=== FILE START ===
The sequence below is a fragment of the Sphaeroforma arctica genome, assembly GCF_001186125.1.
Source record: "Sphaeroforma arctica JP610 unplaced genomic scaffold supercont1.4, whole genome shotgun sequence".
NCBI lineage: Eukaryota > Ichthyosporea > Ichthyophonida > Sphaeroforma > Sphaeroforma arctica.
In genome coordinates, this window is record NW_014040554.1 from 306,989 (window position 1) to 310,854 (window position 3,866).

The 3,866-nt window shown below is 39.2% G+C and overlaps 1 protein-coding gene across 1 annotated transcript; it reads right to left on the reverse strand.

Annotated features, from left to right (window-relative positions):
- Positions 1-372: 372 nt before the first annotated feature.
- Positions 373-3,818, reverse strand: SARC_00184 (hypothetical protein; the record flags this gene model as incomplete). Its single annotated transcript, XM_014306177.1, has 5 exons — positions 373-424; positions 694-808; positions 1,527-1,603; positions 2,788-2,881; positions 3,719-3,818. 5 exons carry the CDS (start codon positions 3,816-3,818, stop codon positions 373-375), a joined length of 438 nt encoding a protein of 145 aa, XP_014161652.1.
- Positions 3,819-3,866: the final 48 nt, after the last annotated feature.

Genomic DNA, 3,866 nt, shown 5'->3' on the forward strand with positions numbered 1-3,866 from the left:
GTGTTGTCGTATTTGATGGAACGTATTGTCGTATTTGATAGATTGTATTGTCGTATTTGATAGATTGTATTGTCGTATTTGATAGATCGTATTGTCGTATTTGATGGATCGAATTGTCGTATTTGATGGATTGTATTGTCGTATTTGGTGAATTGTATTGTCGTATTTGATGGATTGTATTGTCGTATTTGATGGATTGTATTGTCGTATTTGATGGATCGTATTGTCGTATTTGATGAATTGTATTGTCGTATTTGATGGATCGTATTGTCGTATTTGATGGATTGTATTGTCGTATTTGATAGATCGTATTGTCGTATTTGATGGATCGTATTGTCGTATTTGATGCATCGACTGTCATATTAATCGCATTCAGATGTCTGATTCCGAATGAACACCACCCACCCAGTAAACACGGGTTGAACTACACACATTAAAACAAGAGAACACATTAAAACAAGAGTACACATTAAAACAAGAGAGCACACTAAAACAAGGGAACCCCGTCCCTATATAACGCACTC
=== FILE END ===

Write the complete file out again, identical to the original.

The sequence below is a fragment of the Sphaeroforma arctica genome, assembly GCF_001186125.1.
Source record: "Sphaeroforma arctica JP610 unplaced genomic scaffold supercont1.4, whole genome shotgun sequence".
NCBI lineage: Eukaryota > Ichthyosporea > Ichthyophonida > Sphaeroforma > Sphaeroforma arctica.
In genome coordinates, this window is record NW_014040554.1 from 306,989 (window position 1) to 310,854 (window position 3,866).

The 3,866-nt window shown below is 39.2% G+C and overlaps 1 protein-coding gene across 1 annotated transcript; it reads right to left on the reverse strand.

Annotated features, from left to right (window-relative positions):
- Positions 1-372: 372 nt before the first annotated feature.
- Positions 373-3,818, reverse strand: SARC_00184 (hypothetical protein; the record flags this gene model as incomplete). Its single annotated transcript, XM_014306177.1, has 5 exons — positions 373-424; positions 694-808; positions 1,527-1,603; positions 2,788-2,881; positions 3,719-3,818. 5 exons carry the CDS (start codon positions 3,816-3,818, stop codon positions 373-375), a joined length of 438 nt encoding a protein of 145 aa, XP_014161652.1.
- Positions 3,819-3,866: the final 48 nt, after the last annotated feature.

Genomic DNA, 3,866 nt, shown 5'->3' on the forward strand with positions numbered 1-3,866 from the left:
GTGTTGTCGTATTTGATGGAACGTATTGTCGTATTTGATAGATTGTATTGTCGTATTTGATAGATTGTATTGTCGTATTTGATAGATCGTATTGTCGTATTTGATGGATCGAATTGTCGTATTTGATGGATTGTATTGTCGTATTTGGTGAATTGTATTGTCGTATTTGATGGATTGTATTGTCGTATTTGATGGATTGTATTGTCGTATTTGATGGATCGTATTGTCGTATTTGATGAATTGTATTGTCGTATTTGATGGATCGTATTGTCGTATTTGATGGATTGTATTGTCGTATTTGATAGATCGTATTGTCGTATTTGATGGATCGTATTGTCGTATTTGATGCATCGACTGTCATATTAATCGCATTCAGATGTCTGATTCCGAATGAACACCACCCACCCAGTAAACACGGGTTGAACTACACACATTAAAACAAGAGAACACATTAAAACAAGAGTACACATTAAAACAAGAGAGCACACTAAAACAAGGGAACCCCGTCCCTATATAACGCACTC